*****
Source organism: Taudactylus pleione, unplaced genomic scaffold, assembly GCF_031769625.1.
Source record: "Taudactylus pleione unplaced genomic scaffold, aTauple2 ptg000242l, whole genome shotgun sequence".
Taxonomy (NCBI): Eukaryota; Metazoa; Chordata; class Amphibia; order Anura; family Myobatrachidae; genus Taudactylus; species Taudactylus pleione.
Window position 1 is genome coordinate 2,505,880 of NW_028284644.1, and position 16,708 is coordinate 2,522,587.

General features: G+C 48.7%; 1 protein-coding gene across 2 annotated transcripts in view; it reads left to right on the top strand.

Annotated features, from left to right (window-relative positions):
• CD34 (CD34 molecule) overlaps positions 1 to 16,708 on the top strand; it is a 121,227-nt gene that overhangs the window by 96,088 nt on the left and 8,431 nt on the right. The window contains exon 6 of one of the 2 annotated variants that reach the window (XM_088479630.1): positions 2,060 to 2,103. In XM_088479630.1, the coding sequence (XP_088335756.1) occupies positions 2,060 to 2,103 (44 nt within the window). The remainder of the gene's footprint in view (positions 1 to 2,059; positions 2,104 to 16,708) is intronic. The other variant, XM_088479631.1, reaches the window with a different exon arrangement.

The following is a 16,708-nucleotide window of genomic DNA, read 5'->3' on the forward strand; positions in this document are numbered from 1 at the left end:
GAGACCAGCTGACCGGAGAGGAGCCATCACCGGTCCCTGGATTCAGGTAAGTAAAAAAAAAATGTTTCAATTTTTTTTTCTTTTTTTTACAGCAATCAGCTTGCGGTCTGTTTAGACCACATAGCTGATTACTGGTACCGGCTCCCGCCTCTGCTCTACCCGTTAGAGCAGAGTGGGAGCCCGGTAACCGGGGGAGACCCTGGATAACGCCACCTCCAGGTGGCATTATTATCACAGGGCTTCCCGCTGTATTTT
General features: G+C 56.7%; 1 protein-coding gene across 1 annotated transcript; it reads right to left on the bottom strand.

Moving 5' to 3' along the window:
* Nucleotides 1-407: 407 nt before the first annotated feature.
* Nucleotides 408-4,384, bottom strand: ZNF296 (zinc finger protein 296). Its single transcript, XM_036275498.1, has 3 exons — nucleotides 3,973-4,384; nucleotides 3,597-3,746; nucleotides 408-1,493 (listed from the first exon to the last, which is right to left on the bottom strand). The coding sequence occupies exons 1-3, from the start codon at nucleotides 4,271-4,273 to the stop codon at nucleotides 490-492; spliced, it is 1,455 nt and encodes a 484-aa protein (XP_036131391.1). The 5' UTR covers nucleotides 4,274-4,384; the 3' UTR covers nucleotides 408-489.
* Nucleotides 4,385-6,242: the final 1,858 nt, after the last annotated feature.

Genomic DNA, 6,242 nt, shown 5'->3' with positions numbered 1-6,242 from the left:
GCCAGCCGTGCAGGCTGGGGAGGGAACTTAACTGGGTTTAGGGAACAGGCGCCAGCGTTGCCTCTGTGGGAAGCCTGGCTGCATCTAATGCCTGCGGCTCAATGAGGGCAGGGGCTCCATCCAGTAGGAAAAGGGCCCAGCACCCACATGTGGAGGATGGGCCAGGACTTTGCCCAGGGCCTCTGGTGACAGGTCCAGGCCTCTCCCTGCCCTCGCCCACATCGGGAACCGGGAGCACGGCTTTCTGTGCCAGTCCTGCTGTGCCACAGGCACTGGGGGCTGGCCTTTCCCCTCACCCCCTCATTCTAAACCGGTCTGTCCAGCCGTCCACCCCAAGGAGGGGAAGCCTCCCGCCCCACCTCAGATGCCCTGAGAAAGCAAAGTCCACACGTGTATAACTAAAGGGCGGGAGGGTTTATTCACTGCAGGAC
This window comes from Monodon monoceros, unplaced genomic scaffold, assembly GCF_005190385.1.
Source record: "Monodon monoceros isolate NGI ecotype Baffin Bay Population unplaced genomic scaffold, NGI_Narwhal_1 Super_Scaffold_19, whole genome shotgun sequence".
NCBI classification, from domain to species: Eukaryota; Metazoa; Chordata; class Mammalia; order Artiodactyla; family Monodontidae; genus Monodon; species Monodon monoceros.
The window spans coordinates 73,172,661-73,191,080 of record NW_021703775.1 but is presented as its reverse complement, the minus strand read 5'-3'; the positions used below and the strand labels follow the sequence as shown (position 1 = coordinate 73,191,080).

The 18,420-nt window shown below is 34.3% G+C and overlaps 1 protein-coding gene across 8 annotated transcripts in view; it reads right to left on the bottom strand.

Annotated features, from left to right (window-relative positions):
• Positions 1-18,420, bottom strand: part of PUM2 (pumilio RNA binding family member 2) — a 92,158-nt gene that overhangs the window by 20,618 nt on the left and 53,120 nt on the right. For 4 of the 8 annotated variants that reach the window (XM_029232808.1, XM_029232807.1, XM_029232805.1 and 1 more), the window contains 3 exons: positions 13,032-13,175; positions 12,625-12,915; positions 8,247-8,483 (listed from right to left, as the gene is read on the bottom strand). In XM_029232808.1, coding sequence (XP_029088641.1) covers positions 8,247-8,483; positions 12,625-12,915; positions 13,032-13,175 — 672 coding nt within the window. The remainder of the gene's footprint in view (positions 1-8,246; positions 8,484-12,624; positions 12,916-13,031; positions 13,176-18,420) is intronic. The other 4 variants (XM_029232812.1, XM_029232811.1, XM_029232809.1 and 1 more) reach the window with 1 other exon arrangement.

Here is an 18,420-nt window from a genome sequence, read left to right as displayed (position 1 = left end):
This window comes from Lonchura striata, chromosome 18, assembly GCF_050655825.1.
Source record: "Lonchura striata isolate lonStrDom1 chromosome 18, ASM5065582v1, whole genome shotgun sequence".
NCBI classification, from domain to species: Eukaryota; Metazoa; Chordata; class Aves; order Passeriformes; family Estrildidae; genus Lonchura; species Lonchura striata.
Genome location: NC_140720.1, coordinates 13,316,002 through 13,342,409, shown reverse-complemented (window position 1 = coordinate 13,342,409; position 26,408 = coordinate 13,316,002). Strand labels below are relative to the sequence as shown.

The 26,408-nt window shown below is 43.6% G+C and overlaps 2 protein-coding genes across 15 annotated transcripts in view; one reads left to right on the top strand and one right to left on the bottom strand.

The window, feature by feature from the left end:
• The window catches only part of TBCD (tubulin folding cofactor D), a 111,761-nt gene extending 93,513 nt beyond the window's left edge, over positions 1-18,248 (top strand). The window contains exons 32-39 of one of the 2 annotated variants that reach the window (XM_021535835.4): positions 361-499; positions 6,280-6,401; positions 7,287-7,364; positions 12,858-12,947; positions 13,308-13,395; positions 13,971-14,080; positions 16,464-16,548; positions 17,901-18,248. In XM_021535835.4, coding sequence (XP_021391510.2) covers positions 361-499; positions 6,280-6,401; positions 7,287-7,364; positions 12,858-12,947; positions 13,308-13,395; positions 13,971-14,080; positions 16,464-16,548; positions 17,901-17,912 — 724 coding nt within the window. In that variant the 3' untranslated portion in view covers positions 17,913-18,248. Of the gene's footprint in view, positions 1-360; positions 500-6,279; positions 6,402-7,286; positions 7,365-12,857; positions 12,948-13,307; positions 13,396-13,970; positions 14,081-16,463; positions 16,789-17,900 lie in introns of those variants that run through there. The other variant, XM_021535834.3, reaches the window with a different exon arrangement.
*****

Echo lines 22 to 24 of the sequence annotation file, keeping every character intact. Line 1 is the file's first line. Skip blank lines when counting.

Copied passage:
Annotated features, from left to right (window-relative positions):
• Positions 1-18,420, bottom strand: part of PUM2 (pumilio RNA binding family member 2) — a 92,158-nt gene that overhangs the window by 20,618 nt on the left and 53,120 nt on the right. For 4 of the 8 annotated variants that reach the window (XM_029232808.1, XM_029232807.1, XM_029232805.1 and 1 more), the window contains 3 exons: positions 13,032-13,175; positions 12,625-12,915; positions 8,247-8,483 (listed from right to left, as the gene is read on the bottom strand). In XM_029232808.1, coding sequence (XP_029088641.1) covers positions 8,247-8,483; positions 12,625-12,915; positions 13,032-13,175 — 672 coding nt within the window. The remainder of the gene's footprint in view (positions 1-8,246; positions 8,484-12,624; positions 12,916-13,031; positions 13,176-18,420) is intronic. The other 4 variants (XM_029232812.1, XM_029232811.1, XM_029232809.1 and 1 more) reach the window with 1 other exon arrangement.

Here is an 18,420-nt window from a genome sequence, read left to right as displayed (position 1 = left end):